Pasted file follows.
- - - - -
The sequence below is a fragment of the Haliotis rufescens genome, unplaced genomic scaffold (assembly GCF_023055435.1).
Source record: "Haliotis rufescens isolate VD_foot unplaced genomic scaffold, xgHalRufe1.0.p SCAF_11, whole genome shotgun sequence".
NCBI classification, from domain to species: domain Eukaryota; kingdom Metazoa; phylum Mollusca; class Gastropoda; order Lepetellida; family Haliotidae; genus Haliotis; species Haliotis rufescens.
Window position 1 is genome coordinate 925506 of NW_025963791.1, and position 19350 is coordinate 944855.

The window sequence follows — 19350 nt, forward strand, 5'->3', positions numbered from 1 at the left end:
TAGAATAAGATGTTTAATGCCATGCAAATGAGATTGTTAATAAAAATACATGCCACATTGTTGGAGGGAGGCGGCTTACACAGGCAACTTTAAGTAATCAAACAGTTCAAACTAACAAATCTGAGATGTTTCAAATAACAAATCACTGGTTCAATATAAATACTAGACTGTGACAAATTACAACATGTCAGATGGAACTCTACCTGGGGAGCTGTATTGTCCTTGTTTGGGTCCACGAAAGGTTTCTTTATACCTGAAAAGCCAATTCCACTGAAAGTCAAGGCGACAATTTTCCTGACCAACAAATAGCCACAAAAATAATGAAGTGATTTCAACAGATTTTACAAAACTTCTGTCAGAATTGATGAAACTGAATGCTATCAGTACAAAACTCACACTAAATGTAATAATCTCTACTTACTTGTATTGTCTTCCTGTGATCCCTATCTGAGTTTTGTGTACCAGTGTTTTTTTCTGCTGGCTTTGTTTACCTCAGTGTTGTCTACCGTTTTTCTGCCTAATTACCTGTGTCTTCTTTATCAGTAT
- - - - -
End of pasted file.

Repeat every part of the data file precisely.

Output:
The sequence below is a fragment of the Haliotis rufescens genome, unplaced genomic scaffold (assembly GCF_023055435.1).
Source record: "Haliotis rufescens isolate VD_foot unplaced genomic scaffold, xgHalRufe1.0.p SCAF_11, whole genome shotgun sequence".
NCBI classification, from domain to species: domain Eukaryota; kingdom Metazoa; phylum Mollusca; class Gastropoda; order Lepetellida; family Haliotidae; genus Haliotis; species Haliotis rufescens.
Window position 1 is genome coordinate 925506 of NW_025963791.1, and position 19350 is coordinate 944855.

The window sequence follows — 19350 nt, forward strand, 5'->3', positions numbered from 1 at the left end:
TAGAATAAGATGTTTAATGCCATGCAAATGAGATTGTTAATAAAAATACATGCCACATTGTTGGAGGGAGGCGGCTTACACAGGCAACTTTAAGTAATCAAACAGTTCAAACTAACAAATCTGAGATGTTTCAAATAACAAATCACTGGTTCAATATAAATACTAGACTGTGACAAATTACAACATGTCAGATGGAACTCTACCTGGGGAGCTGTATTGTCCTTGTTTGGGTCCACGAAAGGTTTCTTTATACCTGAAAAGCCAATTCCACTGAAAGTCAAGGCGACAATTTTCCTGACCAACAAATAGCCACAAAAATAATGAAGTGATTTCAACAGATTTTACAAAACTTCTGTCAGAATTGATGAAACTGAATGCTATCAGTACAAAACTCACACTAAATGTAATAATCTCTACTTACTTGTATTGTCTTCCTGTGATCCCTATCTGAGTTTTGTGTACCAGTGTTTTTTTCTGCTGGCTTTGTTTACCTCAGTGTTGTCTACCGTTTTTCTGCCTAATTACCTGTGTCTTCTTTATCAGTAT